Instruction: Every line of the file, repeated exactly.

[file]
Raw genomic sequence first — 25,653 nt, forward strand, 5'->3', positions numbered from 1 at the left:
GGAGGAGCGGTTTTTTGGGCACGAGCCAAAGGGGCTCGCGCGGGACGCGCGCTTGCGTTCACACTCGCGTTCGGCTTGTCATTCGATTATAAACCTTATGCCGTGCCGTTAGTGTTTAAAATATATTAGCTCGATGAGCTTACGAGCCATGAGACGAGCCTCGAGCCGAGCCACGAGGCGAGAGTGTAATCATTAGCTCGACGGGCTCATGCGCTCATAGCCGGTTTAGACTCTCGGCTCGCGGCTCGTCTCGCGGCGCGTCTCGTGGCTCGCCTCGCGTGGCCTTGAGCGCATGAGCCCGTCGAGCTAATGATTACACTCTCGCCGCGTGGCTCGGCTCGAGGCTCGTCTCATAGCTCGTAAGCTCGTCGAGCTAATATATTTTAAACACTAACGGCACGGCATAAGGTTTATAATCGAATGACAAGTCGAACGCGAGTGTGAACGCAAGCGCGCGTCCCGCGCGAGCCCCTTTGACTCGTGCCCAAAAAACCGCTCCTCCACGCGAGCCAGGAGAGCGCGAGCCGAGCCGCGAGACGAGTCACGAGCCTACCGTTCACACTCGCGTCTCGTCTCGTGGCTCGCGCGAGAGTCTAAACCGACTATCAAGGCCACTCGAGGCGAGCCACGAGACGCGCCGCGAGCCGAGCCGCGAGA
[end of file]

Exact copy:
Raw genomic sequence first — 25,653 nt, forward strand, 5'->3', positions numbered from 1 at the left:
GGAGGAGCGGTTTTTTGGGCACGAGCCAAAGGGGCTCGCGCGGGACGCGCGCTTGCGTTCACACTCGCGTTCGGCTTGTCATTCGATTATAAACCTTATGCCGTGCCGTTAGTGTTTAAAATATATTAGCTCGATGAGCTTACGAGCCATGAGACGAGCCTCGAGCCGAGCCACGAGGCGAGAGTGTAATCATTAGCTCGACGGGCTCATGCGCTCATAGCCGGTTTAGACTCTCGGCTCGCGGCTCGTCTCGCGGCGCGTCTCGTGGCTCGCCTCGCGTGGCCTTGAGCGCATGAGCCCGTCGAGCTAATGATTACACTCTCGCCGCGTGGCTCGGCTCGAGGCTCGTCTCATAGCTCGTAAGCTCGTCGAGCTAATATATTTTAAACACTAACGGCACGGCATAAGGTTTATAATCGAATGACAAGTCGAACGCGAGTGTGAACGCAAGCGCGCGTCCCGCGCGAGCCCCTTTGACTCGTGCCCAAAAAACCGCTCCTCCACGCGAGCCAGGAGAGCGCGAGCCGAGCCGCGAGACGAGTCACGAGCCTACCGTTCACACTCGCGTCTCGTCTCGTGGCTCGCGCGAGAGTCTAAACCGACTATCAAGGCCACTCGAGGCGAGCCACGAGACGCGCCGCGAGCCGAGCCGCGAGA